The Rockport City Council, at its regular meeting Tuesday, Jan. 14, heard a presentation and deliberated the professional services to be provided by Azavar Audit Solutions (DBA Azavar Government Solutions). The council approved entering an agreement with Azavar Government Solutions (AGS) at its Sept. 10 meeting for professional services for administration, discovery, and collection of Hotel Occupancy Taxes (HOT)
Rockport Director of Finance Katie Griffin noted, in backup material, the city has multiple chain hotels, a handful of small locally owned hotels and bed and breakfasts, and a growing number of short-term rentals.
“Each of these lodging establishments are required by city ordinance to pay seven percent hotel occupancy tax on gross receipts,” she said. “Unfortunately, not all of our lodging establishments are in compliance in paying hotel occupancy taxes, creating an uneven playing field for the businesses that do comply with the law, and depriving the city of funding to promote the community.”
AGS’s program provides an onboarding process that covers training for city staff, taxpayer education, configuration and best practices for tax filing and payment set up, and report configuration.
The service’s small monthly fee will be passed through to the HOT payee (i.e. – hotel owner).
For an additional fee, AGS will conduct hotel field audits, which includes reviewing all books and records, calculations and exemptions, evaluation of gross revenues, and application of additional fees.
AGS will assist city staff with updating the city’s HOT ordinance to reflect industry standards for all types of lodging establishments, as well as establishing a registration process.
AGS’s Senior Vice President Ted Kamel addressed the council at Tuesday’s meeting.
He said his company is currently working with city staff onboarding all the information currently available.
He said once everything is uploaded, staff can go online to see payments and historical data.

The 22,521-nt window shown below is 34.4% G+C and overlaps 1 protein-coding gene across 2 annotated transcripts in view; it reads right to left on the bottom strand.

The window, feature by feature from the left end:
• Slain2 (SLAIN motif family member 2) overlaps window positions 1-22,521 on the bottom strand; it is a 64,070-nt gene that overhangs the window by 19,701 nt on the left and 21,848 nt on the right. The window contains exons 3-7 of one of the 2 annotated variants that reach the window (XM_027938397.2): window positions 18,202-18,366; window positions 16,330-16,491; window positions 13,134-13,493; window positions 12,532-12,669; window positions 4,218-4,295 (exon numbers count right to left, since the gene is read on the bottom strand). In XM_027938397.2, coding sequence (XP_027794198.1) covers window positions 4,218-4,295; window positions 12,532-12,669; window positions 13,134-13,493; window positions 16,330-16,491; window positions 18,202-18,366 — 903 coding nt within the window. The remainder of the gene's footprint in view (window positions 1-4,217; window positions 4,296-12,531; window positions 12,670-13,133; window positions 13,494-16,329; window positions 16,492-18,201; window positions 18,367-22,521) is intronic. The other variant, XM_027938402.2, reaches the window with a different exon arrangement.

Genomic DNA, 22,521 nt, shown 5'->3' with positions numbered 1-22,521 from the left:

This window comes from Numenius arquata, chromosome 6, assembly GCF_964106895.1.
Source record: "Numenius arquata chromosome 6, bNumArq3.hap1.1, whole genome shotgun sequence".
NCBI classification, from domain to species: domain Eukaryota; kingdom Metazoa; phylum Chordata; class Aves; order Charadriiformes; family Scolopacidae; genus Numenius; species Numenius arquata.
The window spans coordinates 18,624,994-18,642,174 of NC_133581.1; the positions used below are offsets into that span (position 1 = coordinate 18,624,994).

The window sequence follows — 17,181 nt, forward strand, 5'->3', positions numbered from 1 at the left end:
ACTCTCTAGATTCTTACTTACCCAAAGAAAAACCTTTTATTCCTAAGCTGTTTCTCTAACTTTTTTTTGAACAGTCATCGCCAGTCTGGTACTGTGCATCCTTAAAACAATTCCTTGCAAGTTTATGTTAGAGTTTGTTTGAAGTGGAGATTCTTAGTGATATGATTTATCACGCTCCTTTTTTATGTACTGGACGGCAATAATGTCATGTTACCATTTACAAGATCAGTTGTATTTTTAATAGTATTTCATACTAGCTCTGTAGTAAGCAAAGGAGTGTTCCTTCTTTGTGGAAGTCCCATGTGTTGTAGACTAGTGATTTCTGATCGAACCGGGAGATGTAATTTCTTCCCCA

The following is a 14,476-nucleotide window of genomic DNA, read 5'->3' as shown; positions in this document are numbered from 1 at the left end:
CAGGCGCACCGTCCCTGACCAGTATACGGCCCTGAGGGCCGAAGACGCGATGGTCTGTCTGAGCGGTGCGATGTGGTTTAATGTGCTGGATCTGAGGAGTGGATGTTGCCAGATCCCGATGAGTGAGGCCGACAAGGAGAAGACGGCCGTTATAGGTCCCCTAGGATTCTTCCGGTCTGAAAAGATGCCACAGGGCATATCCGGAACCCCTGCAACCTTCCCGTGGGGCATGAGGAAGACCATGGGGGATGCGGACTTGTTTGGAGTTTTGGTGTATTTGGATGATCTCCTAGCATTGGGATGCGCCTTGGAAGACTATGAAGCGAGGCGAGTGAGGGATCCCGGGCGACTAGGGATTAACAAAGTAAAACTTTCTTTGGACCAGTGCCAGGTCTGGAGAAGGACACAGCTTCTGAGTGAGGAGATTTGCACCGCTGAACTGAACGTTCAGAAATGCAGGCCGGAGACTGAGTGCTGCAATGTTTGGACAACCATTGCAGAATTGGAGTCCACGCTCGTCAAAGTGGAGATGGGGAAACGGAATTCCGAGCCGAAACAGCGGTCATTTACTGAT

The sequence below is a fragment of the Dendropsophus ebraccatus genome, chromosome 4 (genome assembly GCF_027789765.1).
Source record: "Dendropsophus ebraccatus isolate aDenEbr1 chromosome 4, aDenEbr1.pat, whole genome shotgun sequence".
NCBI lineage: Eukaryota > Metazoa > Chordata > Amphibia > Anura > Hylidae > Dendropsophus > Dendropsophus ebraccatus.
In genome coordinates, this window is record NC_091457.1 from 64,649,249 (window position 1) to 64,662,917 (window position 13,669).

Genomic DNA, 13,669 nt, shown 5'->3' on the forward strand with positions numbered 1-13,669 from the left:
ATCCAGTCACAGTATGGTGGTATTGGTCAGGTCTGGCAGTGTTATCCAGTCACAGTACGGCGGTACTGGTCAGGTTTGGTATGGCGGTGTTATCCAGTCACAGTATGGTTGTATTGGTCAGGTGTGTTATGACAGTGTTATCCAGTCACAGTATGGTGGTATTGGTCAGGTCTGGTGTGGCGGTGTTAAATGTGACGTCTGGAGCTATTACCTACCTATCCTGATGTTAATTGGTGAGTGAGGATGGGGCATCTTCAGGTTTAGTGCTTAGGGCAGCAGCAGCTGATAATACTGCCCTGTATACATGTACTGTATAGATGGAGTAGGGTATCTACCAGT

“The insights and analytics will be very helpful,” he said. “We’re going to create your short-term rental DNA.”
Kamel noted Port Aransas has a very good short-term rental ordinance, and Fredericksburg recently adopted a stricter ordinance.
“If the city chooses to go in that direction we’ll help you,” he said.
In regard to hotel audits, Kamel suggested keeping that on the back burner until the new system is operating and everyone is familiar with its operation.
Councilman Mike Saski said, “I will be very interested in how you set up these audits.”
Kamel noted the city already has the authority to audit lodging establishments, but hasn’t used that tool.
HOT taxpayers can simply log into the system and make payments once everything is up and running.
Councilman Bob Cunningham noted everyone isn’t high tech.
“Will people still be able to bring in a check and pay?” he asked.
Kamel said that will not be a problem. The payee would just come to city hall to make the payment, or mail it in.
Cunningham also noted there is a growing move to control short-term rentals in established neighborhoods, adding it will be interesting to see where those concerns lead in regard to balancing the right of people to rent their property, and a neighbor wanting to know who is (in a short term rental).